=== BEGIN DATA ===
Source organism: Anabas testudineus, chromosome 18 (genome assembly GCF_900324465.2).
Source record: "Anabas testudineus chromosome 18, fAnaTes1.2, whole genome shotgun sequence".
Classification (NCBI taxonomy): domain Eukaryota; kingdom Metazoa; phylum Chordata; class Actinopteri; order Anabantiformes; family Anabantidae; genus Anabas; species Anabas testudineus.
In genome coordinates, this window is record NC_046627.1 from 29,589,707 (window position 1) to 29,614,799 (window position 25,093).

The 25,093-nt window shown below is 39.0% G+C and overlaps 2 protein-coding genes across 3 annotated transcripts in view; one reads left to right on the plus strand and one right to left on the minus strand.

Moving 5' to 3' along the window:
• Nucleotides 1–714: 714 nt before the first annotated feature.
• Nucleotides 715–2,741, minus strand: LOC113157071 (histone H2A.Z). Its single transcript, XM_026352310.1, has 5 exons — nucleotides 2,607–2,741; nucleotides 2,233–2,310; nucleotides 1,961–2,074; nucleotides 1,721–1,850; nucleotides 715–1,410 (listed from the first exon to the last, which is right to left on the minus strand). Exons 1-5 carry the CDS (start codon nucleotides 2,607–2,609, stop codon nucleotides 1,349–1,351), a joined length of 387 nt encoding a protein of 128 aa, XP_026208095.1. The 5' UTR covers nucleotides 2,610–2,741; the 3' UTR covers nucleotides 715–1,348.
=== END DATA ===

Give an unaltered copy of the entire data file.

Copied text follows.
Source organism: Anabas testudineus, chromosome 18 (genome assembly GCF_900324465.2).
Source record: "Anabas testudineus chromosome 18, fAnaTes1.2, whole genome shotgun sequence".
Classification (NCBI taxonomy): domain Eukaryota; kingdom Metazoa; phylum Chordata; class Actinopteri; order Anabantiformes; family Anabantidae; genus Anabas; species Anabas testudineus.
In genome coordinates, this window is record NC_046627.1 from 29,589,707 (window position 1) to 29,614,799 (window position 25,093).

The 25,093-nt window shown below is 39.0% G+C and overlaps 2 protein-coding genes across 3 annotated transcripts in view; one reads left to right on the plus strand and one right to left on the minus strand.

Moving 5' to 3' along the window:
• Nucleotides 1–714: 714 nt before the first annotated feature.
• Nucleotides 715–2,741, minus strand: LOC113157071 (histone H2A.Z). Its single transcript, XM_026352310.1, has 5 exons — nucleotides 2,607–2,741; nucleotides 2,233–2,310; nucleotides 1,961–2,074; nucleotides 1,721–1,850; nucleotides 715–1,410 (listed from the first exon to the last, which is right to left on the minus strand). Exons 1-5 carry the CDS (start codon nucleotides 2,607–2,609, stop codon nucleotides 1,349–1,351), a joined length of 387 nt encoding a protein of 128 aa, XP_026208095.1. The 5' UTR covers nucleotides 2,610–2,741; the 3' UTR covers nucleotides 715–1,348.